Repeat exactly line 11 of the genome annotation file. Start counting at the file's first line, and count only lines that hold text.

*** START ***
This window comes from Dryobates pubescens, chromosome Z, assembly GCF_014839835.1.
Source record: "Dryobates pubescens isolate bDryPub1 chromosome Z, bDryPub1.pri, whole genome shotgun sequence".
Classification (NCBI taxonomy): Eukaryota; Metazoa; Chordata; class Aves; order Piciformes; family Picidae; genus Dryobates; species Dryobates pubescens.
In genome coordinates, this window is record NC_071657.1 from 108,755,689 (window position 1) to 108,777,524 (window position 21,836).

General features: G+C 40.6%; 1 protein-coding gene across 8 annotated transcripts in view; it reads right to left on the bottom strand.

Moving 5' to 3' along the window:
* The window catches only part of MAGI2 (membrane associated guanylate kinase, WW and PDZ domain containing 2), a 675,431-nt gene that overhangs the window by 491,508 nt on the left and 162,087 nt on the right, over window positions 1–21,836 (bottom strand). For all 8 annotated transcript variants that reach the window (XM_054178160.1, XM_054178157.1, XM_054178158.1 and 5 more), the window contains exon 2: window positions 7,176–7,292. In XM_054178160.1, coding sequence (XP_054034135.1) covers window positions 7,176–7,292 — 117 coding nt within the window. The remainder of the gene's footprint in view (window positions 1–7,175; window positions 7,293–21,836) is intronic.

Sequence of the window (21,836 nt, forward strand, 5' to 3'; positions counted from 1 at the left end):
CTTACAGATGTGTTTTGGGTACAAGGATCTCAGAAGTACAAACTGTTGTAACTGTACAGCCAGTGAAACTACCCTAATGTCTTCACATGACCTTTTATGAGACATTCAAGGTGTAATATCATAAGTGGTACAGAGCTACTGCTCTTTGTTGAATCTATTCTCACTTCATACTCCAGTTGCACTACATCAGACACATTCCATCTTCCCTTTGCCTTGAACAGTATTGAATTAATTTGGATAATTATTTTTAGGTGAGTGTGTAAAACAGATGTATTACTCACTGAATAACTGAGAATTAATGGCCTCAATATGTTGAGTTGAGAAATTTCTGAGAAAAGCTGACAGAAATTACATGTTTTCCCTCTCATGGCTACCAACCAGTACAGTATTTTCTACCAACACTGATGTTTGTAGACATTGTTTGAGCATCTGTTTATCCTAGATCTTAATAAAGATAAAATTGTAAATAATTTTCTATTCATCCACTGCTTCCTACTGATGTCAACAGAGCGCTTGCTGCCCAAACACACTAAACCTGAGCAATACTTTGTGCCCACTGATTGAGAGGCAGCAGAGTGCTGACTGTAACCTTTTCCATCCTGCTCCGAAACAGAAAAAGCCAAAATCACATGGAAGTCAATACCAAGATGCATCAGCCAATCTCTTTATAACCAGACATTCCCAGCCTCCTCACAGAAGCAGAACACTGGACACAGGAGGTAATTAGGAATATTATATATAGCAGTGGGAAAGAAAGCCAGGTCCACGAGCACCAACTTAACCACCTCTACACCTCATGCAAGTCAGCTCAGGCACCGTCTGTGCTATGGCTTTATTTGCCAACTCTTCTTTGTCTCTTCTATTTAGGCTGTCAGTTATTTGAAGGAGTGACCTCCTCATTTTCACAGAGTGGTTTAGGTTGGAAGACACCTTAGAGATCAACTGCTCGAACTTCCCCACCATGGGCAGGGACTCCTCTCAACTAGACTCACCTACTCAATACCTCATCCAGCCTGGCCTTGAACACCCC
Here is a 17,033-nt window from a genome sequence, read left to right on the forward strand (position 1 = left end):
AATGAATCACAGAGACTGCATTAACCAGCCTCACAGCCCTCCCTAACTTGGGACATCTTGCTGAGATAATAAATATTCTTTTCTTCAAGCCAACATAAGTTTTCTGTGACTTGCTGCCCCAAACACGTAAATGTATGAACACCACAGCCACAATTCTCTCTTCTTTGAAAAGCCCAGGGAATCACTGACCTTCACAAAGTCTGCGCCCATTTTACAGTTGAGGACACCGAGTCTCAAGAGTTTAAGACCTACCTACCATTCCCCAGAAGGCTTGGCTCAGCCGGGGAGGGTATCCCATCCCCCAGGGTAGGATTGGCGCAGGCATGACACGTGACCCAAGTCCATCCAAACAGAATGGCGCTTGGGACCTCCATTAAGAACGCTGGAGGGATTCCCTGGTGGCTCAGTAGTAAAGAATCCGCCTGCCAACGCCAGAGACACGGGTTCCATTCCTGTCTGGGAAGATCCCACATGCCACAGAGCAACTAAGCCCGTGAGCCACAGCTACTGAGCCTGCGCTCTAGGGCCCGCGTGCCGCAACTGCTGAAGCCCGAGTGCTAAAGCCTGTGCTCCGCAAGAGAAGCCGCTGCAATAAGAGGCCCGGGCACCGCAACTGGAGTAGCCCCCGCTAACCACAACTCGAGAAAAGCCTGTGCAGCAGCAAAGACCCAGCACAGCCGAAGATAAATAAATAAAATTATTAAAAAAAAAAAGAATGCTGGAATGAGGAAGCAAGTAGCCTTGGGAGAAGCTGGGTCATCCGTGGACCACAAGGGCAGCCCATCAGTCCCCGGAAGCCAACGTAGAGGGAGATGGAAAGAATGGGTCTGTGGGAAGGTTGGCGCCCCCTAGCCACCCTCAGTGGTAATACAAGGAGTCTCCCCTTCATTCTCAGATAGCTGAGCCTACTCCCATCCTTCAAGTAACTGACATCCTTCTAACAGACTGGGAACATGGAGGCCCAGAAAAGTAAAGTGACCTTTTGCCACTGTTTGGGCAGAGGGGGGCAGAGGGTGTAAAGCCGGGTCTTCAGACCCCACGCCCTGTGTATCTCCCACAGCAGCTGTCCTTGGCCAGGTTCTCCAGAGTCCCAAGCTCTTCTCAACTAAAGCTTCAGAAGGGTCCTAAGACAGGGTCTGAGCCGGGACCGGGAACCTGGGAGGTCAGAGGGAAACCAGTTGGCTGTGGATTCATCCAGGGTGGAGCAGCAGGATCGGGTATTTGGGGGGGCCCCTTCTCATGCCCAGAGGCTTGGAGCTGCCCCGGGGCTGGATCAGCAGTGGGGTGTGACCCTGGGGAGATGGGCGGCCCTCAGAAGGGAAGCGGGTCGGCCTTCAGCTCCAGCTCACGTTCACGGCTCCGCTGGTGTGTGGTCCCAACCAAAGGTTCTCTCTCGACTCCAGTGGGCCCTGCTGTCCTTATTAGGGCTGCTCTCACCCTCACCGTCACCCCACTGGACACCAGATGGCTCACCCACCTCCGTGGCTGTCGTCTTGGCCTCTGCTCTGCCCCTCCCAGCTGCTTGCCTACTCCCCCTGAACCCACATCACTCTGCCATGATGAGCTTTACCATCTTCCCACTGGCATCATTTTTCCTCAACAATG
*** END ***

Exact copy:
AATGAATCACAGAGACTGCATTAACCAGCCTCACAGCCCTCCCTAACTTGGGACATCTTGCTGAGATAATAAATATTCTTTTCTTCAAGCCAACATAAGTTTTCTGTGACTTGCTGCCCCAAACACGTAAATGTATGAACACCACAGCCACAATTCTCTCTTCTTTGAAAAGCCCAGGGAATCACTGACCTTCACAAAGTCTGCGCCCATTTTACAGTTGAGGACACCGAGTCTCAAGAGTTTAAGACCTACCTACCATTCCCCAGAAGGCTTGGCTCAGCCGGGGAGGGTATCCCATCCCCCAGGGTAGGATTGGCGCAGGCATGACACGTGACCCAAGTCCATCCAAACAGAATGGCGCTTGGGACCTCCATTAAGAACGCTGGAGGGATTCCCTGGTGGCTCAGTAGTAAAGAATCCGCCTGCCAACGCCAGAGACACGGGTTCCATTCCTGTCTGGGAAGATCCCACATGCCACAGAGCAACTAAGCCCGTGAGCCACAGCTACTGAGCCTGCGCTCTAGGGCCCGCGTGCCGCAACTGCTGAAGCCCGAGTGCTAAAGCCTGTGCTCCGCAAGAGAAGCCGCTGCAATAAGAGGCCCGGGCACCGCAACTGGAGTAGCCCCCGCTAACCACAACTCGAGAAAAGCCTGTGCAGCAGCAAAGACCCAGCACAGCCGAAGATAAATAAATAAAATTATTAAAAAAAAAAAGAATGCTGGAATGAGGAAGCAAGTAGCCTTGGGAGAAGCTGGGTCATCCGTGGACCACAAGGGCAGCCCATCAGTCCCCGGAAGCCAACGTAGAGGGAGATGGAAAGAATGGGTCTGTGGGAAGGTTGGCGCCCCCTAGCCACCCTCAGTGGTAATACAAGGAGTCTCCCCTTCATTCTCAGATAGCTGAGCCTACTCCCATCCTTCAAGTAACTGACATCCTTCTAACAGACTGGGAACATGGAGGCCCAGAAAAGTAAAGTGACCTTTTGCCACTGTTTGGGCAGAGGGGGGCAGAGGGTGTAAAGCCGGGTCTTCAGACCCCACGCCCTGTGTATCTCCCACAGCAGCTGTCCTTGGCCAGGTTCTCCAGAGTCCCAAGCTCTTCTCAACTAAAGCTTCAGAAGGGTCCTAAGACAGGGTCTGAGCCGGGACCGGGAACCTGGGAGGTCAGAGGGAAACCAGTTGGCTGTGGATTCATCCAGGGTGGAGCAGCAGGATCGGGTATTTGGGGGGGCCCCTTCTCATGCCCAGAGGCTTGGAGCTGCCCCGGGGCTGGATCAGCAGTGGGGTGTGACCCTGGGGAGATGGGCGGCCCTCAGAAGGGAAGCGGGTCGGCCTTCAGCTCCAGCTCACGTTCACGGCTCCGCTGGTGTGTGGTCCCAACCAAAGGTTCTCTCTCGACTCCAGTGGGCCCTGCTGTCCTTATTAGGGCTGCTCTCACCCTCACCGTCACCCCACTGGACACCAGATGGCTCACCCACCTCCGTGGCTGTCGTCTTGGCCTCTGCTCTGCCCCTCCCAGCTGCTTGCCTACTCCCCCTGAACCCACATCACTCTGCCATGATGAGCTTTACCATCTTCCCACTGGCATCATTTTTCCTCAACAATG